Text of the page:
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The most common? Probably HKLM\Software\Microsoft\Windows\CurrentVersion\Run -- it's how programs arrange to be run at startup. Of course, a lot of perfectly harmless programs also use it, so watching it won't gain you much. The problem with simply watching registry keys for modification is that normal programs also change many of them. You can't, for ...


I think you can safely live normally ;) The user in this forum propably just took a guess on your UserAgent. This is neither considered hacking nor does it do any damage on your pc. There is even a Website telling you what OS you use, only by visiting it. There are also more informations about how this is working.


The page lists the affected systems and your windows 7 32bit is not included: Affected Avaya DefinityOne Media Servers Avaya IP600 Media Servers Avaya S3400 Message Application Server Avaya S8100 Media Servers Microsoft Windows 2000 Advanced Server SP1, SP2, SP3, SP4 Microsoft Windows 2000 Datacenter Server SP1, SP2, SP3, SP4 Microsoft Windows 2000 ...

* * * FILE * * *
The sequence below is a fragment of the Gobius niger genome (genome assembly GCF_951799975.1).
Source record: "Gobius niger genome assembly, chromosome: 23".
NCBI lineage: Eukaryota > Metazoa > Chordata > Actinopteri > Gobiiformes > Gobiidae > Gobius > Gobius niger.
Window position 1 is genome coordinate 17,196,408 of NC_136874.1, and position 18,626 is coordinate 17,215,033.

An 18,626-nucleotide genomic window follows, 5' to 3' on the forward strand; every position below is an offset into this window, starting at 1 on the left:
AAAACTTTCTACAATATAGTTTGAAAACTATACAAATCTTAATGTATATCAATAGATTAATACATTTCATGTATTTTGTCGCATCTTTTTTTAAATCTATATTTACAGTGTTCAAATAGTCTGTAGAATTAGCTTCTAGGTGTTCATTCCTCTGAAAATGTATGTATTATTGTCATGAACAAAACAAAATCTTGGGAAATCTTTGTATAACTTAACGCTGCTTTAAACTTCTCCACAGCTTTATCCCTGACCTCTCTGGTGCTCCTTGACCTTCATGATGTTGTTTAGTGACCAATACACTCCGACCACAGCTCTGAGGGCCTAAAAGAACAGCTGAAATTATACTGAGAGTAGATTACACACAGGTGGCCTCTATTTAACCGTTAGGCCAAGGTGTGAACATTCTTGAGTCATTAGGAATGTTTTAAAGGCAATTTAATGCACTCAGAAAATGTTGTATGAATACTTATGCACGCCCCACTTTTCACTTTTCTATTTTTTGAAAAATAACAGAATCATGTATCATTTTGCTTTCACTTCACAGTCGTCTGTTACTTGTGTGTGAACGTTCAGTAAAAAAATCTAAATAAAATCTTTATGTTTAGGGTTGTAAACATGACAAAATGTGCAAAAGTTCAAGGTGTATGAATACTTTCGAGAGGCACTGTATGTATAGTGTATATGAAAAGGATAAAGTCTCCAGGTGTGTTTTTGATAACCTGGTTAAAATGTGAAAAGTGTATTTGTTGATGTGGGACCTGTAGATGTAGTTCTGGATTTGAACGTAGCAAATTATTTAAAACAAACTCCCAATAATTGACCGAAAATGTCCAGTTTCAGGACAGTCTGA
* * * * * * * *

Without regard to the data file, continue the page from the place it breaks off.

I wouldn't be overly concerned. There are plenty of ways he could possibly have found your operating system, a lot of them not considered malicious and are done directly through the browser without any form of exploit. For example this information could come from your user agent: http://en.wikipedia.org/wiki/User_agent Through the user agent they could ...


You can hide from Telnet by changing the welcome banner of each service you're worried about (some of these will be easy to change, others will be hard). You can make Nmap's OS detection less reliable by configuring your firewall to drop all packets to closed ports: Nmap works best if it can find both an open port and a closed port to probe.


If the owner (user) of the process of the software has the ability to do so, then the software also can delete/replace/modify DLLs.

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